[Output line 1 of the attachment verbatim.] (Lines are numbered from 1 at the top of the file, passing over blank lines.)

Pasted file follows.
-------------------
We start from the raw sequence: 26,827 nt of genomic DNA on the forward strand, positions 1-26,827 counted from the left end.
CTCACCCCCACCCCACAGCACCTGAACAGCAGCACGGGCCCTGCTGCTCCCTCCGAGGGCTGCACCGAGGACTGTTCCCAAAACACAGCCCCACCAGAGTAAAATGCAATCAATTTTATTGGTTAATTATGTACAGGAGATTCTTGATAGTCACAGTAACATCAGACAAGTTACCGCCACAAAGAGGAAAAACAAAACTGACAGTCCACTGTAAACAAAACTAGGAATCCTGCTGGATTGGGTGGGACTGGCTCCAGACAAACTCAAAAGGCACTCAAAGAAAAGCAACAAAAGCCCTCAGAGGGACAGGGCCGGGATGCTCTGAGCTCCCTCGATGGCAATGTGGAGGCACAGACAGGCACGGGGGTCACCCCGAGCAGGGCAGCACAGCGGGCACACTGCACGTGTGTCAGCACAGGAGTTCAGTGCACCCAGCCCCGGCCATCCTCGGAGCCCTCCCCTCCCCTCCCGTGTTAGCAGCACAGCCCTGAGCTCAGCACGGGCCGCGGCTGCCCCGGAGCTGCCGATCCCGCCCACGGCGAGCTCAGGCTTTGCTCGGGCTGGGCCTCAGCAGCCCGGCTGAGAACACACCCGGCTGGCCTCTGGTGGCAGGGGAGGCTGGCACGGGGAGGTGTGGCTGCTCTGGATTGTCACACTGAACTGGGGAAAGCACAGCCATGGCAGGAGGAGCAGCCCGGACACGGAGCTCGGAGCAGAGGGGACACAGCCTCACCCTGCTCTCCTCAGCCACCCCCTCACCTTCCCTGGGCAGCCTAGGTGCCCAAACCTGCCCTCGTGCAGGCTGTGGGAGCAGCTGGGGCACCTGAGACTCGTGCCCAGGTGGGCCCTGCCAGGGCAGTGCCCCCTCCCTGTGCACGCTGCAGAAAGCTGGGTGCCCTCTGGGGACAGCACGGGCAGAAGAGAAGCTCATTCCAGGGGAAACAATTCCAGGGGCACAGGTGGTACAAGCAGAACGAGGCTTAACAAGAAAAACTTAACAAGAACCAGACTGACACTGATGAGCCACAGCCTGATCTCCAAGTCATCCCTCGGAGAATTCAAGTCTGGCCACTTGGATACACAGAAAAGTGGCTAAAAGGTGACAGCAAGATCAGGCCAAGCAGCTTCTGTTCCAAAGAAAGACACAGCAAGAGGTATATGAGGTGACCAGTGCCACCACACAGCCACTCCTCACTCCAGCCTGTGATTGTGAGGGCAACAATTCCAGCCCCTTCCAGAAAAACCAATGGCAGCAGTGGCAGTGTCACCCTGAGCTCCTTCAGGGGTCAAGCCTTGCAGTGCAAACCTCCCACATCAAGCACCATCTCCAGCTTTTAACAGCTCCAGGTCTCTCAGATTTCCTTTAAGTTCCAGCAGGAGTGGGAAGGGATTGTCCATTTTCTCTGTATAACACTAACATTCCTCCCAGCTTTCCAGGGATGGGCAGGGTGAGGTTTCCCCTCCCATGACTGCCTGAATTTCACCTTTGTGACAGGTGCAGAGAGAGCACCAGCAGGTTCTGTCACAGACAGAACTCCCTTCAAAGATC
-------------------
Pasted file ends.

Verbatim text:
We start from the raw sequence: 26,827 nt of genomic DNA on the forward strand, positions 1-26,827 counted from the left end.